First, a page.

If you are a doctor, what do you think of when you hear the phrase ‘locum tenens‘? A lot of doctors think about jet-setting from city to city to work in urban hospitals or group practices in desperate need of temporary help. That’s certainly part of the locum game, but locum tenens work goes a lot further than that.
There are two kinds of opportunities every locum should try at least once: rural and overseas assignments. Like a volunteer going on his or her first missionary trip to build schools and hospitals, taking rural and overseas assignments can completely change a clinician’s view of both medicine and locum tenens.
Recruiters can testify that there are locums who take a rural or overseas assignment only to make such contracts a lifelong calling. They never go back to the urban world because their new way of practicing medicine is what they’ve been looking for all along. Others try rural and overseas assignments and realize such assignments are not right for them. That’s okay too. But doctors should at least try ‘everything on the menu’ before they dismiss rural and overseas work.
Locums and Rural Medicine
The National Rural Health Association (NRHA) estimates that the ratio of patients to primary care physicians in rural areas is 39.8 doctors for every 100,000 patients, as compared to a rate of 53.3 per 100,000 in metropolitan areas. That is quite a difference. It should be no surprise that locum tenens doctors play a greater role in rural areas due to the shortage of permanent placement doctors.
So why should every locum try at least one rural assignment? Because working in rural America is vastly different from working in the big city. First and foremost, doctors providing primary care in a rural setting have to rely more on themselves because they just don’t have full medical teams to consult with. Working in a rural environment can truly stretch the doctor to new heights.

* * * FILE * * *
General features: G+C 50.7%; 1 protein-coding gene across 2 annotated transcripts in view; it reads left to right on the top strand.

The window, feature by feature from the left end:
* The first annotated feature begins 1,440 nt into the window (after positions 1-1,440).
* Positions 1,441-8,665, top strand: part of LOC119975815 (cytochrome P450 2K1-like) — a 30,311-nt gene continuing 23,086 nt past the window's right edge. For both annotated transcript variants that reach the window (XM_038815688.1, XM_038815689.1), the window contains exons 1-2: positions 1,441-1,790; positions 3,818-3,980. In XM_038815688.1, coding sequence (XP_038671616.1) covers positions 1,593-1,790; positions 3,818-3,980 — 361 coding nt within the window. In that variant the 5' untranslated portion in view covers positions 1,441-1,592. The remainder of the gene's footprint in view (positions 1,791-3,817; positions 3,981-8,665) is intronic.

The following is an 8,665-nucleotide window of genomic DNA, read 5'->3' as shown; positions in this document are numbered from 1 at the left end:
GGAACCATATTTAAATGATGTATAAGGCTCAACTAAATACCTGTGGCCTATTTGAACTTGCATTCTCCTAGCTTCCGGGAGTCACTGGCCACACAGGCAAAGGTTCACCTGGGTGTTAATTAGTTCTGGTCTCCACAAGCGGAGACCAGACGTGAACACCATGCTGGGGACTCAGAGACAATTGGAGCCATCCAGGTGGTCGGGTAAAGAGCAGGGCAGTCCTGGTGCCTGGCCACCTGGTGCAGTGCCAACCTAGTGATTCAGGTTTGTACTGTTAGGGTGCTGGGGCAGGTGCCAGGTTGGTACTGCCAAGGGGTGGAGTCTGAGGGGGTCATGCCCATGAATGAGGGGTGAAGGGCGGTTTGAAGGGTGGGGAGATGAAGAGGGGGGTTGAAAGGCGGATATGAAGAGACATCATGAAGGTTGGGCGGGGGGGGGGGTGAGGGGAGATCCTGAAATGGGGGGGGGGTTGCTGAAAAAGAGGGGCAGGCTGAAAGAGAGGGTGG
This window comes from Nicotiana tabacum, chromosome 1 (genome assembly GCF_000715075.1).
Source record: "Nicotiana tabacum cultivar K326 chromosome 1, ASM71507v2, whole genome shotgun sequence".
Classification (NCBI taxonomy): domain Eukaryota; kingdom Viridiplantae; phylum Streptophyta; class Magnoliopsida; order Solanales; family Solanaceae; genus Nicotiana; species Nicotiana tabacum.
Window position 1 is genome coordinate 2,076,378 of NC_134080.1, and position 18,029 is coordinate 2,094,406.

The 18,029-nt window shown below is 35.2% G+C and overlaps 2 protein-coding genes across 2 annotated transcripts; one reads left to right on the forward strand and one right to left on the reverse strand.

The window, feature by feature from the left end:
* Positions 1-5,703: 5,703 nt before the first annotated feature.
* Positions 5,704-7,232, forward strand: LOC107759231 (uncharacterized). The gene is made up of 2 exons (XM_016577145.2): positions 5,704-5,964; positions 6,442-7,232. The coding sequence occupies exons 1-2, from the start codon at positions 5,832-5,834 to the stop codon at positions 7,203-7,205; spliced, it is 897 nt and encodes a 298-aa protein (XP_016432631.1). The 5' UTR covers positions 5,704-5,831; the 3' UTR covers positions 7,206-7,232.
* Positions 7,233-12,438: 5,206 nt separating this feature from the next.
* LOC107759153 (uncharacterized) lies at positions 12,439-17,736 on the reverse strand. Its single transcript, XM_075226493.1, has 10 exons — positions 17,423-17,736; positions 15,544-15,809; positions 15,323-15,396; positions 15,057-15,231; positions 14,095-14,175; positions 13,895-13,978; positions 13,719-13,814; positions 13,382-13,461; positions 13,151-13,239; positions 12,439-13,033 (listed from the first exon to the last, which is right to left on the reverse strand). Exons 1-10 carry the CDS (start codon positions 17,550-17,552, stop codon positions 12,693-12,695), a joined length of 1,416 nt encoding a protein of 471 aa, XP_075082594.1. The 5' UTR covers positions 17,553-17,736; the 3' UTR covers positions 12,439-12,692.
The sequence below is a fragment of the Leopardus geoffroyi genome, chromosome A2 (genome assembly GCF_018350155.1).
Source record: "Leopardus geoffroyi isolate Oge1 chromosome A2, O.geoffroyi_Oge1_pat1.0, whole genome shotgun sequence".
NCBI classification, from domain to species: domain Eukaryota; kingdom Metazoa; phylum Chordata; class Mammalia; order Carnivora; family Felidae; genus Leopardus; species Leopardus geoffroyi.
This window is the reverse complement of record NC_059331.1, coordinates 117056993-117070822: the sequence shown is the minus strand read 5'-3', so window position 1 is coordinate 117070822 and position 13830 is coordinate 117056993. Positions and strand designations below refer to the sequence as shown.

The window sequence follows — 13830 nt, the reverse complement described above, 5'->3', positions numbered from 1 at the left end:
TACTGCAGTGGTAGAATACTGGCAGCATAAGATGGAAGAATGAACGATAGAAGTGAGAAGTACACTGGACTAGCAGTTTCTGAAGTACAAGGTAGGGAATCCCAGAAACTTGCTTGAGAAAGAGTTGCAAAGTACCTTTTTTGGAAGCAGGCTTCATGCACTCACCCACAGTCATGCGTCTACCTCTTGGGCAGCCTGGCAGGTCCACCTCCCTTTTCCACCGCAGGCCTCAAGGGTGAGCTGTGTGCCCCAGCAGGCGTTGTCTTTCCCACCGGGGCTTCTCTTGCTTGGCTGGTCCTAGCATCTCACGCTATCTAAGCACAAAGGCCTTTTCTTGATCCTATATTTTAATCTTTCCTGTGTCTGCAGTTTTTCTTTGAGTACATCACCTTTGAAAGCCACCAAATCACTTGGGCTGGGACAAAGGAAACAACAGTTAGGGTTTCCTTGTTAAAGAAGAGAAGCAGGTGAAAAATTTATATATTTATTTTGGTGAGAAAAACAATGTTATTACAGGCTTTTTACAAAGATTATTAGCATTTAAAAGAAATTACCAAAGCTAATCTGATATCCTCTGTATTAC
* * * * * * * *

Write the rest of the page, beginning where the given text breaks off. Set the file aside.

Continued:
Rural medicine also gives doctors an opportunity to work with multiple generations of the same family. It gives locums an opportunity to see medicine in a different way, through the eyes of people who, quite often, live a rugged existence where sickness and injury are all in a day’s work. This kind of practice can truly change a doctor’s perspective.
Locums and Overseas Medicine
An even stranger environment for American doctors is found going overseas to work. For example, a locum may accept a month-long assignment providing emergency medicine in Liberia. Another may accept a three-month assignment at a surgical hospital in Bangladesh.
So why should every locum take at least one overseas assignment? Because overseas medicine quickly opens the doctor’s eyes to the reality that healthcare does not begin and end on America’s shores. We complain a lot about our healthcare system, but the truth is that healthcare in many other countries is comparatively primitive.
Spending some time overseas makes it clear that America’s doctors have less to complain about than they think. It’s the old ‘grass is greener on the other side of the fence’ thing. Moreover, having to improvise in a more primitive setting helps doctors understand there are lots of ways to do things. They return to the States with the knowledge that the ‘way we’ve always done things’ is not necessarily the only way.
One of the best things about working as a locum tenens doctor is the ability to practice medicine in different ways. Few things qualify like a rural and overseas assignments. You want different? Try taking a couple of assignments outside of urban America.